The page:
To reiterate: South Africa does not have, and has never had, a neoliberal economic policy.

As I have pointed out in a previous column, the South African government loves to associate with the Bric quartet of Brazil, Russia, India and China but steadfastly refuses to implement the kind of policies they undertook – the very policies that made them Brics.
This is odd, given the enthusiasm with which many in the South African government, the ANC and wider society have greeted the rise of these and other emerging powers.

Perhaps odder still is the widespread failure in South Africa to grasp that this country is not one of the rising powers at all. On the contrary, in relative terms, South Africa is one of the declining powers of the world. True, in absolute terms, South Africa continues to grow and is currently growing more strongly than the established ‘developed’ economies. But most of them are growing, too, albeit slowly, so their decline is also relative, not absolute. In comparison to many other emerging economies, South Africa is doing poorly and is falling behind.

Most seriously, the country is badly lagging behind many other African states. According to AfricanEconomicOutlook.org, in 2011, 38 African countries had higher rates of growth than South Africa. Now, of course, many of these are small economies coming off low bases. Some are rocketing upwards on the back of the global commodities boom. But not all are.

As The Economist pointed out at the end of last year (December 3, 2011), commodities account for only some 33% of Africa’s recent growth. The fastest-growing region of the conti- nent is actually East Africa, which has little oil and few minerals. AfricaEconomicOutlook.org estimates South Africa’s growth rate last year at 3.1%; its estimate for Ethiopia is 10.7%, Kenya 4.5%, Tanzania 6.4% and Uganda 4.1%.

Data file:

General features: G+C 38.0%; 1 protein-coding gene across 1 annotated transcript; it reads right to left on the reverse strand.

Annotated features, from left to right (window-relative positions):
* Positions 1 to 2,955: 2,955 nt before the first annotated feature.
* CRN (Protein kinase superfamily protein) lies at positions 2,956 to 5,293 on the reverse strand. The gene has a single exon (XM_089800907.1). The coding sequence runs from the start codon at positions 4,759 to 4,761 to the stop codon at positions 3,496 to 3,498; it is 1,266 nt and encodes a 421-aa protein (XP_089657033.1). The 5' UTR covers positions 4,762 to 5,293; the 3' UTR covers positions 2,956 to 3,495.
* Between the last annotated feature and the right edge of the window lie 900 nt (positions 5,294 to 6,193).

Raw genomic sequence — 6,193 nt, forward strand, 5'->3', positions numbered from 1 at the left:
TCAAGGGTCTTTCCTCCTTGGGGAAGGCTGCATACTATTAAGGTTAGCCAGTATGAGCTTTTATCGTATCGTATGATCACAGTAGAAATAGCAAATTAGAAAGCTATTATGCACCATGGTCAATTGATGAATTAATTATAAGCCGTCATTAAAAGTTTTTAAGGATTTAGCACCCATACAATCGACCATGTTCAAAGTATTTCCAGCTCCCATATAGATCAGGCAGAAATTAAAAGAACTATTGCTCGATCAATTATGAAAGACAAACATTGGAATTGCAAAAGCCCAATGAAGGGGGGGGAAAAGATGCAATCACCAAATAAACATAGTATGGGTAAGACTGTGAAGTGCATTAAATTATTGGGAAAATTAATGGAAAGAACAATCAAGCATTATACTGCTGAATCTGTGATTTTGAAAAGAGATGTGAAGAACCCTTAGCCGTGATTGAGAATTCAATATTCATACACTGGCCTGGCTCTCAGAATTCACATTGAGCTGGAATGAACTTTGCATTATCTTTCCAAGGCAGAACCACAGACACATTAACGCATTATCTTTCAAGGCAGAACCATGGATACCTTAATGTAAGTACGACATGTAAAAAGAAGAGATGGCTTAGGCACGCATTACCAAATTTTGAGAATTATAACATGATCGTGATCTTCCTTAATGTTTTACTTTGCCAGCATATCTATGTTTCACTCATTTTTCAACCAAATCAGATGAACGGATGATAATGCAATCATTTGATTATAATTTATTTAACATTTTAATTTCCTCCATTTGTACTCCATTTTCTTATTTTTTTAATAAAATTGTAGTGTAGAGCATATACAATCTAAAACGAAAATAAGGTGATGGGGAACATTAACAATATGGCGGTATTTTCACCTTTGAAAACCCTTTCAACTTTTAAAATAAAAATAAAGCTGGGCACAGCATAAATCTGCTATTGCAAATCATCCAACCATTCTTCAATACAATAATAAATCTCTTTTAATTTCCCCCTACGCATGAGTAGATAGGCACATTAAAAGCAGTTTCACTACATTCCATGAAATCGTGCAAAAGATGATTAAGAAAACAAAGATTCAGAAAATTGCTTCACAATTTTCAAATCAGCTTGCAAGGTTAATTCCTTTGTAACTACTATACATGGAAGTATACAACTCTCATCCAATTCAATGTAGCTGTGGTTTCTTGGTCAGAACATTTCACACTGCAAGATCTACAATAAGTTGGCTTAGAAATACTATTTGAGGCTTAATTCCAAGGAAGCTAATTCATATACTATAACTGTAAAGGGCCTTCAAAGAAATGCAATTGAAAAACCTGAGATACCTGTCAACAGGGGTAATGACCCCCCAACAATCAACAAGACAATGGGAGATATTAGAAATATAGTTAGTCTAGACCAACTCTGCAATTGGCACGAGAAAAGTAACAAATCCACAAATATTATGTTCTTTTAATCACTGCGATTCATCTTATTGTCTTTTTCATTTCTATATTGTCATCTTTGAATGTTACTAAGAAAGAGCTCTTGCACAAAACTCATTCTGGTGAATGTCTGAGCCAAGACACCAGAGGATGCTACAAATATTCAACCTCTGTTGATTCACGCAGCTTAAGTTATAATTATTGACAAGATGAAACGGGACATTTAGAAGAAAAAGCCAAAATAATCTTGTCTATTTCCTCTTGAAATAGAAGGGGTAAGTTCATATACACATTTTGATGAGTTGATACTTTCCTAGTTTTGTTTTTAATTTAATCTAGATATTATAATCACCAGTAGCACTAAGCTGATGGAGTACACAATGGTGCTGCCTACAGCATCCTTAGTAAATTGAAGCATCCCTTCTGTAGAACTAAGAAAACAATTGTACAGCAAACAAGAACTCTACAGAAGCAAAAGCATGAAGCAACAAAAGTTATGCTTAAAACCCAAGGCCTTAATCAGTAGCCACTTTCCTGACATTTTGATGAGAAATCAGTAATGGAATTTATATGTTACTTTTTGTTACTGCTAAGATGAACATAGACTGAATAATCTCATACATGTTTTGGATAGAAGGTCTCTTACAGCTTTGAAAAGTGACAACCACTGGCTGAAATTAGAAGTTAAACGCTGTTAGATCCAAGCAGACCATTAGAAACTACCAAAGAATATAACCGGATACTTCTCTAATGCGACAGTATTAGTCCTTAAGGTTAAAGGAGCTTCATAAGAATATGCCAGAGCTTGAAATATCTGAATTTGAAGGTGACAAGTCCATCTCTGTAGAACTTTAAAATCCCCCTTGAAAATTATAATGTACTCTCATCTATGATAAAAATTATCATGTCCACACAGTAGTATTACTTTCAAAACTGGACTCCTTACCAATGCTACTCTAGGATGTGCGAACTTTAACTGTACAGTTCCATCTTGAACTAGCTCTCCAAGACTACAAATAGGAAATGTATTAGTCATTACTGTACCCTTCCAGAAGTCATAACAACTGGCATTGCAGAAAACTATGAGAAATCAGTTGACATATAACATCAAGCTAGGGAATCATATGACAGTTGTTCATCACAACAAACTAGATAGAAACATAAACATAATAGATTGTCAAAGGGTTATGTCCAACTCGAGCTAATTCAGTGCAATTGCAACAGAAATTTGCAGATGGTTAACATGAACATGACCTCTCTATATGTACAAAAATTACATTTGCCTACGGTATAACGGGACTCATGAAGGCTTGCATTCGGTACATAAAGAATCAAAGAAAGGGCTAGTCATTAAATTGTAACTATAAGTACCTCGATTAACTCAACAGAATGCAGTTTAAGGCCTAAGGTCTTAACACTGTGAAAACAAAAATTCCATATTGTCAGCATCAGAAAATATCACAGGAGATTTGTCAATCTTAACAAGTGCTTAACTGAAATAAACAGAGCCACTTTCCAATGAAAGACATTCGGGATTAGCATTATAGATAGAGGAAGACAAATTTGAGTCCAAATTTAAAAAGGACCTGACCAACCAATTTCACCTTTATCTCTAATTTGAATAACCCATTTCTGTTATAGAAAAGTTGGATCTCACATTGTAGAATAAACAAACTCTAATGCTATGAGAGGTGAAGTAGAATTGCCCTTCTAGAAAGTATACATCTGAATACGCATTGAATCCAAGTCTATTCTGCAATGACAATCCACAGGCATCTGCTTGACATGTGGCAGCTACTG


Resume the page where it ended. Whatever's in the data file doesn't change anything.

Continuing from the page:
More importantly for South Africa are the performance of the other two big economies in Africa – Nigeria and Egypt. Nigeria, benefiting from oil, is powering ahead. AfricaEconomicOutlook.org reports that the West African giant grew by 7% in 2009, 7.8% in 2010, an estimated 6.7% last year and is forecast to grow by 6.9% this year. The figures for South Africa are: 2009, – 1.5%; 2010, 2.9%; 2011, 3.1% and 2012, 2.8%.

Of course, South Africa has a bigger and more diversified economy. But, in 2009, in purchasing power parity (PPP) terms, South Africa’s gross domestic product (GDP) ranked twenty-fifth in the world, with a value of $507- billion, whereas Nigerian GDP ranked thirty-fourth at $341-billion. (These figures are from The Economist Pocket World in Figures 2012.) To put it differently, the Nigerian economy was already 67% the size of the South African economy. And it is closing fast.